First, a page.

in-home meals, Health Care Access and Heartland Clinic referrals, and in-home care programs. Linda reports that the program is accomplishing its goals. In the first five months, Kristen completed 149 phone calls with 99 patients after discharge, and she made 93 referrals to community agencies. Only nine patients out of the 99 who were contacted had an inpatient readmission within 30 days, which is a 6 percent readmission rate. The expected 30-day readmission rate for Medicare inpatients nationally averages close to 20 percent, Linda says. “Most importantly,” she emphasizes, “the community care navigator program is enhancing and saving lives.”

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325 Maine Street Lawrence, KS 66044

Hospital food that’s worth talking about

LMH patients choose meals from new “spoken menu” People often talk about the food at Lawrence Memorial Hospital — they say it’s tastier, more visually appealing and perhaps even more nutritious than your typical “hospital food.” Now, patients have even more to talk about. Every morning, volunteers at LMH known as “food service ambassadors” visit with patients to see what they actually feel like eating. Patients choose their lunch and dinner options for that day (as well as breakfast items for the following day) from a menu providing a nice variety of choices without being overwhelming.

© iStockphoto.com/teine

This new “spoken menu” program was initiated by the food and nutrition services department at LMH on July 1. According to Debbie Miers, CDM, CFPP, director of food and nutrition services, it’s based on the idea that when people are sick, choosing to eat something in particular might make them feel better. Say, chicken soup. Or something else that might suit — or stimulate — their appetite.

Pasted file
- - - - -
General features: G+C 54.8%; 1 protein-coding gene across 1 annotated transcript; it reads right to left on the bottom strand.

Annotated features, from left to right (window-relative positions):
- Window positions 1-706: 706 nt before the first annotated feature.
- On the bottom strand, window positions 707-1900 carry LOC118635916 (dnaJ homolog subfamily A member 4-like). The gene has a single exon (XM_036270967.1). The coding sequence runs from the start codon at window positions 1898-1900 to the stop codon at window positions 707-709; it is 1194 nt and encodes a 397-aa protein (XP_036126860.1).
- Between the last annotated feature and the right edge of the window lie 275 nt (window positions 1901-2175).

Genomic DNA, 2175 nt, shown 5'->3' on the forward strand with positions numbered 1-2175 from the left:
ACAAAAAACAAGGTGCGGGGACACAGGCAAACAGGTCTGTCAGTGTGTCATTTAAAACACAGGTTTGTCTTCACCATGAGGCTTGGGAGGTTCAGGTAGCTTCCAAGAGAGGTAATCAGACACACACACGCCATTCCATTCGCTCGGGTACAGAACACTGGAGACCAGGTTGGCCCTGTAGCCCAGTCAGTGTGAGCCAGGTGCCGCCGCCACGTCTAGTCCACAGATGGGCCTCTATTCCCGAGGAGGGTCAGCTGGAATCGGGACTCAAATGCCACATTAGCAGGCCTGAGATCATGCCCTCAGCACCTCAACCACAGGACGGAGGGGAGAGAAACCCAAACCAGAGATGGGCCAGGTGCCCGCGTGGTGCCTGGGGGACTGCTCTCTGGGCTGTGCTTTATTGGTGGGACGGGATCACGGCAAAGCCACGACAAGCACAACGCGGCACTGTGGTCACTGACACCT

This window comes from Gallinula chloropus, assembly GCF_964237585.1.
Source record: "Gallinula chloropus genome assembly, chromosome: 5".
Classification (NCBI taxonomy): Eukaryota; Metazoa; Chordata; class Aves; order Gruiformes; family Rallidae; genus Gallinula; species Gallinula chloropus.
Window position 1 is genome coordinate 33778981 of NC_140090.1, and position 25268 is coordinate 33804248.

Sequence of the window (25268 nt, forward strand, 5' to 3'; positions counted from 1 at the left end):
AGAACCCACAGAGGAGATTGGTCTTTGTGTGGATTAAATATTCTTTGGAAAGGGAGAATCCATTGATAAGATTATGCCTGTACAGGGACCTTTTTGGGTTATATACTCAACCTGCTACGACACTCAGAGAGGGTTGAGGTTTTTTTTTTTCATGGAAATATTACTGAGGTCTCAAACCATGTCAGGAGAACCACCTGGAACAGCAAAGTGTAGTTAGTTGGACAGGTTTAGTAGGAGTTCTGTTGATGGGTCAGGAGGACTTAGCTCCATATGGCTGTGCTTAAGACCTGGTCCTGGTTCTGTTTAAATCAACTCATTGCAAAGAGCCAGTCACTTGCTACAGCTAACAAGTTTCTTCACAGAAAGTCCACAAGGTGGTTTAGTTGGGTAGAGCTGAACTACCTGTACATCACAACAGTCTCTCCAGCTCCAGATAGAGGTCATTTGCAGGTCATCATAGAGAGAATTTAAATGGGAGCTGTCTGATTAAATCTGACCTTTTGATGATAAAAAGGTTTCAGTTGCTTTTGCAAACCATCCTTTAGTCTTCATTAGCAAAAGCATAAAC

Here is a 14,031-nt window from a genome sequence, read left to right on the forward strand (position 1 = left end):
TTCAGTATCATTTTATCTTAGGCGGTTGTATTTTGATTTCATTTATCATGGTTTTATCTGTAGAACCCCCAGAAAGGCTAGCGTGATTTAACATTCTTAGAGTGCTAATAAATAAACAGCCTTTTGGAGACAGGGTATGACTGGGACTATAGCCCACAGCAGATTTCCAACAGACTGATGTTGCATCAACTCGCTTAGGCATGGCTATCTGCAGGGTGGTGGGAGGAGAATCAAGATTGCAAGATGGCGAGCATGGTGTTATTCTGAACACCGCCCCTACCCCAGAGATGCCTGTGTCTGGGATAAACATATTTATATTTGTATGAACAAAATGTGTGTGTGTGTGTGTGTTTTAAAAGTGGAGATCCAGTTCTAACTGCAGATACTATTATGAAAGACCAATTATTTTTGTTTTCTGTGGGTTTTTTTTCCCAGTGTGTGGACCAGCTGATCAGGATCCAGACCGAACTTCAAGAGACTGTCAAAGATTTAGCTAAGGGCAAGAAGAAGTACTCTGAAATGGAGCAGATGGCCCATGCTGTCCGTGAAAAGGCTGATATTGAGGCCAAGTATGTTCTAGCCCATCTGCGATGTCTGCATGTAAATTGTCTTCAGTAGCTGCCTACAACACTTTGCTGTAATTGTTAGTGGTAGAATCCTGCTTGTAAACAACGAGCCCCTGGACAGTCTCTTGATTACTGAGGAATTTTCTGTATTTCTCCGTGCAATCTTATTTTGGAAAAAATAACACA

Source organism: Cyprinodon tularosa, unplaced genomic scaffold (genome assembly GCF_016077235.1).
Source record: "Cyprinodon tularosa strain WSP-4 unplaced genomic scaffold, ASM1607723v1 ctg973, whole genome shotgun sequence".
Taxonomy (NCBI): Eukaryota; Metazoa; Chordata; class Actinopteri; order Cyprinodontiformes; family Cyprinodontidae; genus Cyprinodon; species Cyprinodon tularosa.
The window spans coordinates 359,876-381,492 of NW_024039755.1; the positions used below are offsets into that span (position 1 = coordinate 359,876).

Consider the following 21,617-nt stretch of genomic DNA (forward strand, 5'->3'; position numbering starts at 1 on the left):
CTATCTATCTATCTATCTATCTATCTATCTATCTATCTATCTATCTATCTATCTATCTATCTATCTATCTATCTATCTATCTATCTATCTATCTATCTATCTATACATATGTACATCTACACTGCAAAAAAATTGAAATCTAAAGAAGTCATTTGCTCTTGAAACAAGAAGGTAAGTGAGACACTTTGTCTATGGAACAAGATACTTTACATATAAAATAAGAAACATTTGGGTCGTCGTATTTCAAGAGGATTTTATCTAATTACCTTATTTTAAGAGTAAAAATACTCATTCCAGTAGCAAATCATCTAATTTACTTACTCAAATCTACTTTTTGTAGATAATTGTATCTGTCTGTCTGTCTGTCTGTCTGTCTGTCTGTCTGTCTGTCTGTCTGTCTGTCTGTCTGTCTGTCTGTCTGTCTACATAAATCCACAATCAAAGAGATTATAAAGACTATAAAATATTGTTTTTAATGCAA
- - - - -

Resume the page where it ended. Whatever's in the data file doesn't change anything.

“Compared with a 24-hour food order, where a patient decides today what she may or may not feel like eating tomorrow, this new system gives patients the freedom to choose what sounds good to them at the moment,” Debbie says. Each patient’s menu options align with his or her dietary restrictions, of course. Choices may include grill items, cold sandwiches, salads, soups and even a variety of desserts. The new program also increases communication among patients, their families, the dietitians, other associates on the health care team, and the food and nutrition services staff. Debbie reports that the new service has been well received by patients. “They love it!’ she says.

connect is published by Lawrence Memorial Hospital. The information in this newsletter is intended to educate readers about subjects pertinent to their health and is not a substitute for consultation with a personal physician. To have your name added to or removed from this mailing list, please call 785-505-3315.

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Gene Meyer | President and CEO, Lawrence Memorial Hospital Editorial Board | Kathy Clausing Willis, Sherri Vaughn, MD, Janice Early, Heather Ackerly

Lawrence Memorial Hospital • 325 Maine Street • Lawrence, KS 66044 • 785-505-5000 • www.lmh.org